Updates to this story
The Nasdaq Stock Market has confirmed that its network was hacked into over the weekend.
Although the FBI has not revealed details on who was behind the attacks, a security expert, speaking to TechEye, suggests the culprits could be those "looking at causing more damage for Wall Street."
The hacking, according to the WSJ, was targeted specifically at a service that lets leaders of companies, including board members, securely share confidential documents. However head honchos added that there was no evidence that any of its customer information or trading was compromised.
"Through our normal security monitoring systems we detected suspicious files on the US servers unrelated to our trading systems and determined that our web-facing application Directors Desk was potentially affected," Vince Palmiere, vice president of Nasdaq said in a statement.
Our source tells us that if the files had been obtained then the data could easily be used for financial gain or a lot worse.
"We're not sure who could have hacked into these servers, but personally I believe that it was a malicious attack looking at causing more damage for Wall Street. The industry has just recovered from the the "flash crash" last May, which sent U.S. indexes plunging."
He added that the index had also faced several attacks over the past year, some of which had driven share prices down.
"It's also not yet clear what data these hackers actually got their hands on so if they weren't hacking for disruption they could have been able to gain data for fraud, terrorism or financial gain," he added.
"One thing is for sure however, hackers, whether they are employed by other countries or are doing it for personal financial gain, are getting smarter and smarter. Unless we find a way to build stronger defences we could be in real trouble in the future."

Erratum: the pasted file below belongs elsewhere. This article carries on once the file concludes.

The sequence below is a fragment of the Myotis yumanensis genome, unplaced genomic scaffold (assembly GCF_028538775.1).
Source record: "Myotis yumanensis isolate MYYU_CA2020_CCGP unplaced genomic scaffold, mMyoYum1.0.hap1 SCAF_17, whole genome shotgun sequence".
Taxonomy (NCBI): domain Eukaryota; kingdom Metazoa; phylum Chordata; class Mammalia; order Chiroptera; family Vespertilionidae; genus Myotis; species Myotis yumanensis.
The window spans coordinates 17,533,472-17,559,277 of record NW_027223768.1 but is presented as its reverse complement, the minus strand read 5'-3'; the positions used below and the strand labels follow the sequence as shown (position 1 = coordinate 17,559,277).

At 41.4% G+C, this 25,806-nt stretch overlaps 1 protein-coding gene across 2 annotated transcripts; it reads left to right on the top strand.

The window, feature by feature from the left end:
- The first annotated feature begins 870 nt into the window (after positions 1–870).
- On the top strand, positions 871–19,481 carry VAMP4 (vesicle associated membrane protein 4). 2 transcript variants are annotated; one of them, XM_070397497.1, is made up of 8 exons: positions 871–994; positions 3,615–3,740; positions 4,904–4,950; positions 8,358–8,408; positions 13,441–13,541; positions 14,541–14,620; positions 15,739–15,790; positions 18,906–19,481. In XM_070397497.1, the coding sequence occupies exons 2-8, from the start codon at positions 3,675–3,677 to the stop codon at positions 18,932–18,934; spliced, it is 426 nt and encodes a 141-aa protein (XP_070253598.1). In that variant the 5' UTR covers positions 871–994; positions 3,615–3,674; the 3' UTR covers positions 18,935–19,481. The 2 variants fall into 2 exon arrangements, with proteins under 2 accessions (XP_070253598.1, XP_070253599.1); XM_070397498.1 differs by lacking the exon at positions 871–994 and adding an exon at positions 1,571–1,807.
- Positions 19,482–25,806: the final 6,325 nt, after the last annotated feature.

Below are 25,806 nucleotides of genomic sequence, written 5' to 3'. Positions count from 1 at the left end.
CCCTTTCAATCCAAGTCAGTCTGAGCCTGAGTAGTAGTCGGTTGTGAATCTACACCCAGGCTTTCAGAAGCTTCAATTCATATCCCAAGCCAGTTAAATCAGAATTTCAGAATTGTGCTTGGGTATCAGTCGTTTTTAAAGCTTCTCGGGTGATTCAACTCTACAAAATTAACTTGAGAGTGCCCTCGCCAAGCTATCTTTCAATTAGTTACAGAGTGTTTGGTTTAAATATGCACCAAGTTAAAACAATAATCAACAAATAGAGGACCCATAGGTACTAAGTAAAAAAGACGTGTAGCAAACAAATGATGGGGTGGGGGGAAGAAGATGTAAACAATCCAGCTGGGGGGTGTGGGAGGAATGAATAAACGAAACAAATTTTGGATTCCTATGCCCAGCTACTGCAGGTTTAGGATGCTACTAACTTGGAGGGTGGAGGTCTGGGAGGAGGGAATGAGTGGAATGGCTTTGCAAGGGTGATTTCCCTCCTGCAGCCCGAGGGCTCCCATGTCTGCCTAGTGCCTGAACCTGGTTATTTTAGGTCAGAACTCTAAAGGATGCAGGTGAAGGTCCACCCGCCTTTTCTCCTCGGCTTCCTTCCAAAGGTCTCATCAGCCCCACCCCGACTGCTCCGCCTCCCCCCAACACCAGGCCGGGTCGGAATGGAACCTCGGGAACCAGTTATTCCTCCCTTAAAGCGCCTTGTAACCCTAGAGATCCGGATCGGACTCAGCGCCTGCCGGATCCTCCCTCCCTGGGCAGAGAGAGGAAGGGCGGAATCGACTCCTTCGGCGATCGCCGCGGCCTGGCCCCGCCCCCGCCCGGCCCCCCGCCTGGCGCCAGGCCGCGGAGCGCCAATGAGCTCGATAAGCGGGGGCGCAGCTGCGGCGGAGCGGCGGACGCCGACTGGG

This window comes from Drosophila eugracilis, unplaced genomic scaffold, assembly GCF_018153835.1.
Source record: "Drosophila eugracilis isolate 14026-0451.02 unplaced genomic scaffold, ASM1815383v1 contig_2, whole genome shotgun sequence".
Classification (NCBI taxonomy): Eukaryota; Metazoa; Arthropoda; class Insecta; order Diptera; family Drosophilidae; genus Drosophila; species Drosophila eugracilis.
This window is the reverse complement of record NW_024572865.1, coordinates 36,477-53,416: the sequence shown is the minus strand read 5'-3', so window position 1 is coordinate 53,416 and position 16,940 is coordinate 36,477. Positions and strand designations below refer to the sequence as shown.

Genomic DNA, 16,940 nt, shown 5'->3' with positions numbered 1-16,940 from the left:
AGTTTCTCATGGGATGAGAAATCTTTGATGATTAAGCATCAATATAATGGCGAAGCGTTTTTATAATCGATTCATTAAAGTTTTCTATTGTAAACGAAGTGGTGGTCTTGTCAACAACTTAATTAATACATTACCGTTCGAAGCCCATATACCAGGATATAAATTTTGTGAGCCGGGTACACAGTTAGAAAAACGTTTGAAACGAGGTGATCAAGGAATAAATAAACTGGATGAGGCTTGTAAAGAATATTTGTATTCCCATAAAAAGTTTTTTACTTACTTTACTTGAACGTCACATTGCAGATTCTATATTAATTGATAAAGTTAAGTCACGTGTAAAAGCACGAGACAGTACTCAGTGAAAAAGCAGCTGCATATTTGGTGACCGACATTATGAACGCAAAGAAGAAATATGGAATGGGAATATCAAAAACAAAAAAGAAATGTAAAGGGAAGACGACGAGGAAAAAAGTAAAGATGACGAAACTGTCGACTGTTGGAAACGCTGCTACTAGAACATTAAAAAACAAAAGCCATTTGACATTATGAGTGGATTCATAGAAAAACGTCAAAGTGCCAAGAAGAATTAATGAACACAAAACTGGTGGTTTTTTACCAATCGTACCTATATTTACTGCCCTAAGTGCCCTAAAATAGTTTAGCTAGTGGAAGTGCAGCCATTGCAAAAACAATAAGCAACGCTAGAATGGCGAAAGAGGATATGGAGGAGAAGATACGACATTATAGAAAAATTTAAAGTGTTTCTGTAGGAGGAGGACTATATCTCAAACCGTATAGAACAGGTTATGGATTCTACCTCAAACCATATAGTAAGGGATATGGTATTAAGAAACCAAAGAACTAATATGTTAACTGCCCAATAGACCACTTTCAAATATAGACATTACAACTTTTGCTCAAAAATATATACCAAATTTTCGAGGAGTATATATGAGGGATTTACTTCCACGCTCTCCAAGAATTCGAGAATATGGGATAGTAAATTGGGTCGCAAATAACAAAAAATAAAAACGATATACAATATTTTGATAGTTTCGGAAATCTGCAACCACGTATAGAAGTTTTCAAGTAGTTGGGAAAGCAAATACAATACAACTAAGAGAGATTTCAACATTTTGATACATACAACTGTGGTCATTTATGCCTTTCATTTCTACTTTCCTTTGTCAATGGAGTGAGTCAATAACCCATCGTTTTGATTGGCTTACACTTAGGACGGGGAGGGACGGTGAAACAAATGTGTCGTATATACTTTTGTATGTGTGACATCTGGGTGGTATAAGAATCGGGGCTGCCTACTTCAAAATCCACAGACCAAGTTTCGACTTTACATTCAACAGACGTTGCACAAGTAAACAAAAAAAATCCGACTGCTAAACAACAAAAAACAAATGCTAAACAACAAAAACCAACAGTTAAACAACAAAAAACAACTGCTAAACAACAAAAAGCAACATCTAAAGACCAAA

The WSJ said investigators had been unable to follow the trail back to any specific individual or country, and were unsure of whether they had plugged all of the network's potential security gaps.
"Cyber attacks against corporations and government occur constantly," Nasdaq added in its statement. "Nasdaq remains vigilant against such attacks. We have been working in cooperation with the government's ongoing investigations and have received their technical advice."
Nasdaq was hoping to keep quiet about the hack until at least the 14 February. But it was forced to go public with the news after the WSJ ran with the story.
Marcus Ranum, CSO of Tenable Network Security comments to TechEye: "Cyber crime and cyber espionage are real problems, and, as we see, attackers are motivated to go to great lengths if they think they can make a lot of money.
"I think it's safe to say that this attack is almost certainly financially motivated.
"Secure information sharing over open networks is, and always will be, a hard problem. Anyone who claims to have solved it with a web based application (or anything else for that matter) doesn't understand security.
"As far as the hackers' methods are concerned, it's hard to read between the lines but the fact that a ‘web based service’ for sharing information was penetrated means that most likely there was some typical web-based flaw, such as an, SQL injection, server vulnerability, or scripting vulnerability. Additionally, if the service exists as a place where important information is going to reside, then it's a pretty obvious target.
"To protect themselves effectively, organisations firstly need to make sure that web applications are developed under a secure software development process, and are maintained carefully.
"Secondly, there is always the problem of endpoint trust and transitive trust - if the endpoint that is accessing a ‘secure’ site is insecure then the data is still exposed at the endpoint. If an attacker is able to steal a users' credentials on their endpoint they can masquerade as the user and, for all intents and purposes, the site has no way of telling the authorised user from the attacker.
"That's why a sharing site is particularly problematic; if one user has a trojan horse on their system then any data that user can access or post is now a target for the attacker. For example, consider if someone gets a trojan horse on one company officer's machine via, say, a spear-phishing attack and then uses that officer's account to upload a PDF file containing malware, to the sharing site. Now, everyone on the sharing site who sees that file is going to assume it came from that executive and if they open it, they get taken over, too, etc.
"We don't know if the hackers in this case used a transitive trust attack or if they just exploited a basic website security flaw. But either way, none of this should come as a surprise to anyone."